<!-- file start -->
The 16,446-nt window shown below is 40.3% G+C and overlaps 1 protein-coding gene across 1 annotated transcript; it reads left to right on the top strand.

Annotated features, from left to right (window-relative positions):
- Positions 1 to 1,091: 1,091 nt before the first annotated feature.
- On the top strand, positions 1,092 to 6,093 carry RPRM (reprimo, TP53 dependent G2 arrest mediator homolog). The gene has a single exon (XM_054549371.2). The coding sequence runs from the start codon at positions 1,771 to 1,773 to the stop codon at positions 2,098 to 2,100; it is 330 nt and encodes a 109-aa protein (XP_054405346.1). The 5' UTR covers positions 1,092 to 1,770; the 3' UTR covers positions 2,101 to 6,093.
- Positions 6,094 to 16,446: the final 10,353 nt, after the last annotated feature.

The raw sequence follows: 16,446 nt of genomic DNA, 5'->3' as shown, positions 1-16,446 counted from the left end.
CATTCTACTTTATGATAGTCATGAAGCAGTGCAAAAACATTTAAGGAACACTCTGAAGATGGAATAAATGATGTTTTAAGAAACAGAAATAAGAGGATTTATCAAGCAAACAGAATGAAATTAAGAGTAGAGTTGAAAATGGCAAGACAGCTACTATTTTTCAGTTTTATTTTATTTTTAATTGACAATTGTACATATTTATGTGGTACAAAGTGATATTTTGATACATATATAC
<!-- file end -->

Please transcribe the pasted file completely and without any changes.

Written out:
The 16,446-nt window shown below is 40.3% G+C and overlaps 1 protein-coding gene across 1 annotated transcript; it reads left to right on the top strand.

Annotated features, from left to right (window-relative positions):
- Positions 1 to 1,091: 1,091 nt before the first annotated feature.
- On the top strand, positions 1,092 to 6,093 carry RPRM (reprimo, TP53 dependent G2 arrest mediator homolog). The gene has a single exon (XM_054549371.2). The coding sequence runs from the start codon at positions 1,771 to 1,773 to the stop codon at positions 2,098 to 2,100; it is 330 nt and encodes a 109-aa protein (XP_054405346.1). The 5' UTR covers positions 1,092 to 1,770; the 3' UTR covers positions 2,101 to 6,093.
- Positions 6,094 to 16,446: the final 10,353 nt, after the last annotated feature.

The raw sequence follows: 16,446 nt of genomic DNA, 5'->3' as shown, positions 1-16,446 counted from the left end.
CATTCTACTTTATGATAGTCATGAAGCAGTGCAAAAACATTTAAGGAACACTCTGAAGATGGAATAAATGATGTTTTAAGAAACAGAAATAAGAGGATTTATCAAGCAAACAGAATGAAATTAAGAGTAGAGTTGAAAATGGCAAGACAGCTACTATTTTTCAGTTTTATTTTATTTTTAATTGACAATTGTACATATTTATGTGGTACAAAGTGATATTTTGATACATATATAC